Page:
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My wife and I bought an old house in Spain in 1993 and lived

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My wife and I bought an old house in Spain in 1993 and lived there up to 2002.
We moved to the UK in 2002 but rented the Spanish house.
We have a Spanish euro mortgage.
We own a house and land in the uk.
We are both resident in the uk
My wife is British and I am Irish.
What Tax will be due when we sell the property.

Hello, I am Keith, one of the experts on Just Answer, and pleased to be able to help you with your question.

On the assumption that you did not buy an UK residence until 2002 and that you made no election to the Inland Revenue as it was then within two years of the 2002 acquisition as to which property you wished Private Residence Relief (PRR) to apply then you will be liable to Capital Gains Tax (CGT) for a proportion of the gain made on the sale of the Spanish residence. My figures assume a 2016 disposal. Only a proportion of the gain will be exposed to taxation. Your total ownership time is say 23 years and your rental period 14 years. Thus 14 / 23 [say 61%] (actually this is calculated in months not years). This, as it is Jointly owned, can be divided by two, half each. From this can be deducted your non cumulative Annual Exempt Amount (AEA) of 11.1K and Lettings Relief (LR) up to 40K. You both receive this adjustment. The balance will then be taxed at 18% or 28% or a combination of the two rates depending on the individuals' income including the gain in the tax year of disposal.

This answer takes no account of any Spanish Taxation levied. However, under the Double Taxation Convention between the UK and Spain any gain can only be taxed in one jurisdiction; the tax paid to one country being allowed as a tax credit against any liability in the other on the same transaction. The Convention does not, however, protect you from differences in tares of tax.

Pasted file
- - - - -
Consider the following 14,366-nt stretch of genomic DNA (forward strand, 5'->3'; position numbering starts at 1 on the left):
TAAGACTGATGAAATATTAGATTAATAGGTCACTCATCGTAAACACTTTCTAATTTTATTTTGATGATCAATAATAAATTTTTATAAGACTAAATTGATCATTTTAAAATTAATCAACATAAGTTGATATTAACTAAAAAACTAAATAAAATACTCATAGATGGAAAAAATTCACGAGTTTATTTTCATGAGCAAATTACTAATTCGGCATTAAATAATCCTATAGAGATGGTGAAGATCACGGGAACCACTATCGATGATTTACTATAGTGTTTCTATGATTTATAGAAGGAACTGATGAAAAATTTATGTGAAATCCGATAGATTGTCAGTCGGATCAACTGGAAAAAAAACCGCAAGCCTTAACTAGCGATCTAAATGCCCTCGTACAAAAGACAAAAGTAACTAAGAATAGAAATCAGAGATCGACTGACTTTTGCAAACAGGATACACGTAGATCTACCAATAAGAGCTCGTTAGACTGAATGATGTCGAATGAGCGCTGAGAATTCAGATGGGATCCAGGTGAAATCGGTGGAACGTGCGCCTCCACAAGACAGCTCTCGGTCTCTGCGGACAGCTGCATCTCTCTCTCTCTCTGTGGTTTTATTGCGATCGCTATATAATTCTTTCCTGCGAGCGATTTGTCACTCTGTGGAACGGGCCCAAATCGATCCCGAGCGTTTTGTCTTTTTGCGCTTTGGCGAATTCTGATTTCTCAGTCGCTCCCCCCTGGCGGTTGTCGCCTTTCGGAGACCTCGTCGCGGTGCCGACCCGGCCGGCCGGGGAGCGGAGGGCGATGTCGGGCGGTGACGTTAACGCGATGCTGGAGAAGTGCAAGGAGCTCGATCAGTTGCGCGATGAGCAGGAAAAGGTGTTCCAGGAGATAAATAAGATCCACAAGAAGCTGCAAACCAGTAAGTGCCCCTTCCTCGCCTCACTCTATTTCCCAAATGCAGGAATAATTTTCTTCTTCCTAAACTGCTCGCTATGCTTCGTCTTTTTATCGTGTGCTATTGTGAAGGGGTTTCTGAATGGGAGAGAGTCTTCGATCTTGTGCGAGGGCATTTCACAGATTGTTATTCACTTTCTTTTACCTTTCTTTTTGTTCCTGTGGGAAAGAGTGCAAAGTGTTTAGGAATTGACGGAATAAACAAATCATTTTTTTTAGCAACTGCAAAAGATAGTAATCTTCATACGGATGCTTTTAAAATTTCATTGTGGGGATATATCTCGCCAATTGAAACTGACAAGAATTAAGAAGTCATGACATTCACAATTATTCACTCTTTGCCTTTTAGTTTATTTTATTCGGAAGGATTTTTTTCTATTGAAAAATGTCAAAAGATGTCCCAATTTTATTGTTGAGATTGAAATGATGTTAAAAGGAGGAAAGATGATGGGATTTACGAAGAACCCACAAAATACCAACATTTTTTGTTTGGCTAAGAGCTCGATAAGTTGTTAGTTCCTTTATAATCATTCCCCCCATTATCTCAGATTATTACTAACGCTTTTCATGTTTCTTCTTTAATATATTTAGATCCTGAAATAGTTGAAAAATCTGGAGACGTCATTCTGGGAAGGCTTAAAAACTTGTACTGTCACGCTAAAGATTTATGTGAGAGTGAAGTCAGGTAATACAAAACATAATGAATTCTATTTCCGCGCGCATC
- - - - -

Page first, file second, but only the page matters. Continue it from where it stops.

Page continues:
I do hope that you have found my reply of assistance.

Duplicate post deleted.

Customer: replied 1 year ago.
Regarding your assumption om UK property.
We purchased land in the UK in 2002 wile renting a house for the next six years. We built a house on the land in 2008 and ceased renting.

So, your proportion will change to 8 / 23 [say 35%]. Without quantitative data I cannot assess possible taxation liability other than in these general terms. The two way split and reliefs will still apply.

Customer: replied 1 year ago.
Thank you Keith, this is very helpful.
I should clarify that we lived in a temporary dwelling on the land up to October 2010. We then moved into the house we now occupy.
The Spanish house cost us 50.000 e
We spent another 50.000
Expected sale price 450.000 direct to buyer so no agents fees
We might consider rolling the money over into another Spanish property if there is a big advantageThanks

Right Dermot; firstly clarify the Spanish taxation position. Just Answer is essentially an UK based tax advice site. Your gain is 50K + 50K - 450K = 350K. Spanish capital gains are taxed as investment income at the following rates:

Up to €6,000 21%

€6,000 to €24,000 25%

Over €24,000 27%

AngloInfo Spain advise:

'Main home relief/exemption if under 65

Reinvestment relief is available to Spanish residents when they sell their main home and invest in a new one.

To qualify for this relief, the property must be your main residence and you must have lived in it continuously for at least three years (less if you had to sell because of a change of job, marriage etc.) from the date of sale or completion. You must then buy a new main residence within four years, starting two years before the sale.

Main home exemption if over 65

If, as above, you have lived in the property as your main home for three years or more, if you are over 65 years of old when you sell it, the gains are exempt from capital gains tax even if you do not buy a new property.

Again, you must be able to show you have been tax resident in Spain.

There is an excellent summary of the position here:

Customer: replied 1 year ago.
Keith, thanks for outlining the Spanish tax situation, will check out Angloinfo.
What tax if any would then be due in the uk

Well in view of the pretty massive Spanish Tax impost the tax credits would satisfy most of any UK CGT bill which would be at the rates in my original reply.

Please be so kind as to rate me before you leave the Just Answer site.

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Customer: replied 1 year ago.
Keith, that's great thank you. 100%

Delighted to have been of assistance.

Thank you for your support.